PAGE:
ALBANY — This November, during National Family Caregivers Month, while families across the country are preparing for Thanksgiving, 16 million family members and friends will be caring for someone living with Alzheimer’s. The Alzheimer’s Association is encouraging people to lend a hand to caregivers.
Shonda Bell, an Albany resident, is a caregiver to her mother, who was diagnosed with dementia in 2016. Like many family caregivers, Bell holds a full-time job as a special ed teacher but still has to make time to help her father care for her mother. She sees her mother every day. She cleans, prepares meals, takes care of finances, runs errands — everything that her mother used to do but is now unable to do. She sees her mother declining and is overwhelmed with worry that when the time comes for full-time care, the family may not have the finances. And, of course, this is something that most families that care for someone with Alzheimer’s face.
Like many people with dementia and Alzheiemer’s, the first sign that something was off with Bell’s mom was not memory loss. She was having difficulty with finances and was accusing her husband of “making her pay everything.” In addition, she was repeating herself and sharing the same story over and over. It was when Bell looked into her mother’s finances that she discovered that her mother was being scammed.
How to Help an Alzheimer’s Caregiver
Learn about the disease:♦ Educate yourself about Alzheimer’s disease — its symptoms, its progression and the common challenges facing caregivers. The more you know, the easier it will be to find ways to help. The Alzheimer’s Association has a vast amount of resources and information available at www.alz.org.
Create a care team calendar:♦ The Alzheimer’s Association Care Team Calendar is a free, personalized online tool to organize family and friends who want to help with caregiving. This service makes it easy to share activities and information within the person’s care team. Helpers can sign up for specific tasks, such as preparing meals, providing rides or running errands. Users can post items for which assistance is needed. Visit the Care Team Calendar at www.alz.org/care/alzheimers-dementia-care-calendar.asp.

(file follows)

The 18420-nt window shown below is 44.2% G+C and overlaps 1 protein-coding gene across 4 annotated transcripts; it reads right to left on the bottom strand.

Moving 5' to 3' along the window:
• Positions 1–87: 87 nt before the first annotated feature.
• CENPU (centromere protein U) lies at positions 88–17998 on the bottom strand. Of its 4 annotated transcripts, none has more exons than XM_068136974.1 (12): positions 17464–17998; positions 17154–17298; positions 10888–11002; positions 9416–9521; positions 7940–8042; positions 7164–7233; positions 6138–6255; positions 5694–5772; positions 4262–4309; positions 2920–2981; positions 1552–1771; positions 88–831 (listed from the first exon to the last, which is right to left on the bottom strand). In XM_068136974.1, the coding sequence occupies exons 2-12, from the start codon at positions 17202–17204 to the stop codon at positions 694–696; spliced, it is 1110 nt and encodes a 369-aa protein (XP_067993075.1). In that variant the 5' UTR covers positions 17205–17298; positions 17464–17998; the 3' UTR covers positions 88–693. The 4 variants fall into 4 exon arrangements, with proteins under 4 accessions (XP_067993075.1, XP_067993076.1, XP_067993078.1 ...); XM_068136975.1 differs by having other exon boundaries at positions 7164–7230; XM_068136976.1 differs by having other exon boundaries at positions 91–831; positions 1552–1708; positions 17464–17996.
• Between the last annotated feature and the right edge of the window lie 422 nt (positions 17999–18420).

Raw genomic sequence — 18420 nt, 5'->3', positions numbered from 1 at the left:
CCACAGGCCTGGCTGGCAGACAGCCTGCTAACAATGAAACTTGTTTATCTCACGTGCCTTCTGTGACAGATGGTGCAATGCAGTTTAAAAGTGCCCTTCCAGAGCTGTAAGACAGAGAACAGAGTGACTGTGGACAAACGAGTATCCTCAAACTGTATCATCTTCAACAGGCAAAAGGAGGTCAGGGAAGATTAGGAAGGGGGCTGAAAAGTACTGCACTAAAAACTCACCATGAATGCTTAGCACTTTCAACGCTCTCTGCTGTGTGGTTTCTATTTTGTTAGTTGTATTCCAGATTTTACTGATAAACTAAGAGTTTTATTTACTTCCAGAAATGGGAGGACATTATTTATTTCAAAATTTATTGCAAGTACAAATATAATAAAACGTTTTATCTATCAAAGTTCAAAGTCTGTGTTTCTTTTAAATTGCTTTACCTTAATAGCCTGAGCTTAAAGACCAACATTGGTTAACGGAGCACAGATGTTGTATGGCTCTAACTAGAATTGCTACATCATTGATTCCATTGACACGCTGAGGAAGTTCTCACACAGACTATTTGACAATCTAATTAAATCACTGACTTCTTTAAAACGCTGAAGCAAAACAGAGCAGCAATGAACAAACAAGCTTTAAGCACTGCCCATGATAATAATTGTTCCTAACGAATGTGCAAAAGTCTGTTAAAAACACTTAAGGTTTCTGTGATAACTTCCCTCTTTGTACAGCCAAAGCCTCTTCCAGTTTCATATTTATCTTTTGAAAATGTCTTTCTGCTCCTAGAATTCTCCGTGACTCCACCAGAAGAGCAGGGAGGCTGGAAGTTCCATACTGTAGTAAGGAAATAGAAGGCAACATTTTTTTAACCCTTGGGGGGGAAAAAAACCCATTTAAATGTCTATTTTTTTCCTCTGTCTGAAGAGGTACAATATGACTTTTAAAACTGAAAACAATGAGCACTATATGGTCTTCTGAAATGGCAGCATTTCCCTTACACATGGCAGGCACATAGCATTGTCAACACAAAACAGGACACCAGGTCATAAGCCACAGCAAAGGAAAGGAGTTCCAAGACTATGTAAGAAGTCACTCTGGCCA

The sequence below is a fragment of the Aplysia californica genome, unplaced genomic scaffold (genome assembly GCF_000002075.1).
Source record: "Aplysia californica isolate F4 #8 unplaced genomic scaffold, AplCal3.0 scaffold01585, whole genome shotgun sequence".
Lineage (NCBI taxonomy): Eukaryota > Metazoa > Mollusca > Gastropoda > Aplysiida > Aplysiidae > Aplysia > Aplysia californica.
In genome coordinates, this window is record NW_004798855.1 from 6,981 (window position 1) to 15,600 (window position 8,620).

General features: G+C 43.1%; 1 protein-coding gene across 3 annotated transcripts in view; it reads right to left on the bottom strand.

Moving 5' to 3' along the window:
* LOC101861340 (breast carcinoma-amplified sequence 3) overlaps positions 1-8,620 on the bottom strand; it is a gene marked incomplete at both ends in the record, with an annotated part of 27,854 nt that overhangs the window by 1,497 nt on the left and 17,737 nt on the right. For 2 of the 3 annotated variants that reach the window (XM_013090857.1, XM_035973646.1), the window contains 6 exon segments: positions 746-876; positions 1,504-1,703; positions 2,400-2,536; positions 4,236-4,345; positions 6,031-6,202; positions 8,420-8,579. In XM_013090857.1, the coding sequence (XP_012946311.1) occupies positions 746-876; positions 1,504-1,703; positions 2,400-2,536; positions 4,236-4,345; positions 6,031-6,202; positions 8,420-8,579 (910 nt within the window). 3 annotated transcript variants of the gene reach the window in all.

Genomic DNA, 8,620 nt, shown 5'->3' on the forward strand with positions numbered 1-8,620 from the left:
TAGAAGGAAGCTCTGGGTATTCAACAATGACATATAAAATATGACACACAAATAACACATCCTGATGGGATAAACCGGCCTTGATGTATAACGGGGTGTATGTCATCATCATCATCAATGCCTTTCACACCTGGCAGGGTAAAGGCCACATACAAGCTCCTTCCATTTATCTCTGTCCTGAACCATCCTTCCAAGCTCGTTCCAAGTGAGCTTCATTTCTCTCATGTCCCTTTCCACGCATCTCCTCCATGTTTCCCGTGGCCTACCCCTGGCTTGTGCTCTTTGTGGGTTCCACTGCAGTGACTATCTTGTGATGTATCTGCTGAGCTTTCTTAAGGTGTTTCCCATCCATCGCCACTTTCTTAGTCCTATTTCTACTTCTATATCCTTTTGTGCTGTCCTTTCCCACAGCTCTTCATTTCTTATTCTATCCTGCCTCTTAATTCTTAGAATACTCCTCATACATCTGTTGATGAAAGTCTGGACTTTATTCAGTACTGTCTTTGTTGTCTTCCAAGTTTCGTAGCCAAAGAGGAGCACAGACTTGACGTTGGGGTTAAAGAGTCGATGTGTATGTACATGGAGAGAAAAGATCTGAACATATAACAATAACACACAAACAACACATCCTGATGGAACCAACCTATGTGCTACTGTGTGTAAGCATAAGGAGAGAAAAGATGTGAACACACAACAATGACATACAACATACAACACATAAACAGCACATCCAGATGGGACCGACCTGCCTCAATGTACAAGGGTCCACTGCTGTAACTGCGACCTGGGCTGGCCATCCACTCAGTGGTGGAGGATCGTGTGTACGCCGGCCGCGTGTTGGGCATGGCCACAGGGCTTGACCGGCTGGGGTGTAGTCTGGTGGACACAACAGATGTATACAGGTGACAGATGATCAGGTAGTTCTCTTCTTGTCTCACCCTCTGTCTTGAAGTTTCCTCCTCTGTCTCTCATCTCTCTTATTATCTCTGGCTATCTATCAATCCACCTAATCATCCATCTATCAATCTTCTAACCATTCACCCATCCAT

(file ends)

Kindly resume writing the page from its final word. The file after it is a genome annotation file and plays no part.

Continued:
Offer caregivers a reprieve:♦ Make a standing appointment to give the caregiver a break. Spend time with the person with dementia and allow the caregiver a chance to run errands, go to their own doctor’s appointment, participate in a support group or engage in an activity that helps them recharge. Even one hour could make a big difference in providing the caregiver some relief.
Check in:♦ Almost two out of every three caregivers said that feeling isolated or alone is a significant challenge in providing care for someone with Alzheimer’s or another form of dementia. What’s more, half of all caregivers felt like they couldn’t talk to anyone in social settings or work about what they were going through. So start the conversation — a phone call to check in, sending a note or stopping by for a visit can make a big difference in a caregiver’s day and help them feel supported.
Run errands:♦ Ask for a list of errands that needs to be run — pick up groceries, dry cleaning or even offer to shuttle kids to and from activities. It can be hard for a caregiver to find time to complete these simple tasks outside of the home that we often take for granted.
Be specific and be flexible:♦ Open-ended offers of support (“call me if you need anything” or “let me know if I can help”) may be well-intended but are often dismissed. Try making your offer of help or support more specific (“I’m going to the store, what do you need?” or “I have free time this weekend, let me stop over for a couple of hours so you can do what you need to do.”) Don’t get frustrated if your offer of support is not immediately accepted. The family may need time to assess its needs. Continue to let the caregiver know that you are there and ready to help.
Make holidays easier:♦ Holiday celebrations are often joyous occasions, but they can be challenging and stressful for families living with Alzheimer’s. Help caregivers around the holidays by offering to help with cooking, cleaning or gift shopping. If a caregiver has traditionally hosted family celebrations, offer your home instead.
Support the Alzheimer’s cause: Honor a person living with the disease and their caregiver by joining the fight against Alzheimer’s. You can volunteer at your local Alzheimer’s Association office, participate in fundraising events such as the Walk to End Alzheimer’s and The Longest Day, advocate for more research funding, or sign up to participate in a clinical study as a healthy volunteer through the Alzheimer’s Association’s Trial Match. Joining the cause can help families facing the disease know that they are not alone in their fight.